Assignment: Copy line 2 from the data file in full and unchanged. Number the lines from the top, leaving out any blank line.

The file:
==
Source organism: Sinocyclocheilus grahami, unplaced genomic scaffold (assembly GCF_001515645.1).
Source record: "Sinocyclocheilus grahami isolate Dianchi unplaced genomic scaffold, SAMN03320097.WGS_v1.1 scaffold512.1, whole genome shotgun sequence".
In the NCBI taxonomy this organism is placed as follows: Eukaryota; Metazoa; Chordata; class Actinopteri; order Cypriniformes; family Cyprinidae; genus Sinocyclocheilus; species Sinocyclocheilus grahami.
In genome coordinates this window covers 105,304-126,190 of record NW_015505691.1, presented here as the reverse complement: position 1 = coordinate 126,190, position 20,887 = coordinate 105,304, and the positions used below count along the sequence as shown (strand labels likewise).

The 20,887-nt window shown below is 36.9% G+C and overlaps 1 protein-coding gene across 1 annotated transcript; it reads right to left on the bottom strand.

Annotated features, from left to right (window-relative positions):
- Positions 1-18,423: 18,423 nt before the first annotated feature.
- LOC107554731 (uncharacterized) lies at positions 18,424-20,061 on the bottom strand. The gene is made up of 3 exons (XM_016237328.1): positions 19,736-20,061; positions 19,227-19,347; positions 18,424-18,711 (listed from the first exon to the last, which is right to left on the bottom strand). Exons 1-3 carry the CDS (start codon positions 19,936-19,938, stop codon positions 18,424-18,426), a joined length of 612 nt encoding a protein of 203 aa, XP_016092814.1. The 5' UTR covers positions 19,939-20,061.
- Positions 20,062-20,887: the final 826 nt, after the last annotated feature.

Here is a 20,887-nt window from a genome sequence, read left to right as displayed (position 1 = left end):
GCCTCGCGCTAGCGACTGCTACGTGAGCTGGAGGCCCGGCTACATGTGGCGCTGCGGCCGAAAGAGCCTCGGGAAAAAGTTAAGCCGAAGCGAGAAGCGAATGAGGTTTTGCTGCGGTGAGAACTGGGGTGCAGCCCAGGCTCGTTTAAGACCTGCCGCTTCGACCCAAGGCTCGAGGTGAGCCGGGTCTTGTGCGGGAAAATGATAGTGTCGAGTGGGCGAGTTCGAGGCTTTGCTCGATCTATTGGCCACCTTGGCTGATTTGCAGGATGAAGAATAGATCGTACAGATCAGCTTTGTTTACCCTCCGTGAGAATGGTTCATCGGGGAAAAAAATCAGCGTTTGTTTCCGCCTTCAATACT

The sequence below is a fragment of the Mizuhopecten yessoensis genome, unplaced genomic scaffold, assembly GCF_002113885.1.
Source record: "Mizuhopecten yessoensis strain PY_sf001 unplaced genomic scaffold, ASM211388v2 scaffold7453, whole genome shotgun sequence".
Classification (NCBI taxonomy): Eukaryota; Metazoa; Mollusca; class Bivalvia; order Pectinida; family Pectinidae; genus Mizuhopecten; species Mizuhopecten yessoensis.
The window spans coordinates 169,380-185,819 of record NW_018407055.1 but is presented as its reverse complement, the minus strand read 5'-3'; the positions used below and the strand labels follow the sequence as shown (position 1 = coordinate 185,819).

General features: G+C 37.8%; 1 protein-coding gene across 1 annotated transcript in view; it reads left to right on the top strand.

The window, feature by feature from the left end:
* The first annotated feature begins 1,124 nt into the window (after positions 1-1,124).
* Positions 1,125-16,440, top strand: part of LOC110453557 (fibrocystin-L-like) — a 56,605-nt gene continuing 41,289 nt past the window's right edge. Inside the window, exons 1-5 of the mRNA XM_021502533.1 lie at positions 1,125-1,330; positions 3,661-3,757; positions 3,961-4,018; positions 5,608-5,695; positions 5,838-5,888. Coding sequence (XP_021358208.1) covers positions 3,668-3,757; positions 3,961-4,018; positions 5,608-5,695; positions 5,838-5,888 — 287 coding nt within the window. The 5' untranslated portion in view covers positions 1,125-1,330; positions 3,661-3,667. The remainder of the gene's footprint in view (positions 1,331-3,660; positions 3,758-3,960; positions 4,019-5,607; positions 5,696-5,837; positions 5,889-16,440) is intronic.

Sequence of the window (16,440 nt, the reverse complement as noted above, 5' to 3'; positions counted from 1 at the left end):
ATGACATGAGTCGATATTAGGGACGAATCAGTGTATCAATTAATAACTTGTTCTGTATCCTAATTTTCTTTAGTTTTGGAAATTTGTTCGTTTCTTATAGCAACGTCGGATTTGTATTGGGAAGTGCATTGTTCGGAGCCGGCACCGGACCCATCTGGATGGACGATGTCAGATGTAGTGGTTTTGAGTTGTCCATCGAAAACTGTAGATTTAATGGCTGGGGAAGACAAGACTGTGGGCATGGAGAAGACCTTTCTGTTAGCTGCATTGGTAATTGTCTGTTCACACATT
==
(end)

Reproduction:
Source record: "Sinocyclocheilus grahami isolate Dianchi unplaced genomic scaffold, SAMN03320097.WGS_v1.1 scaffold512.1, whole genome shotgun sequence".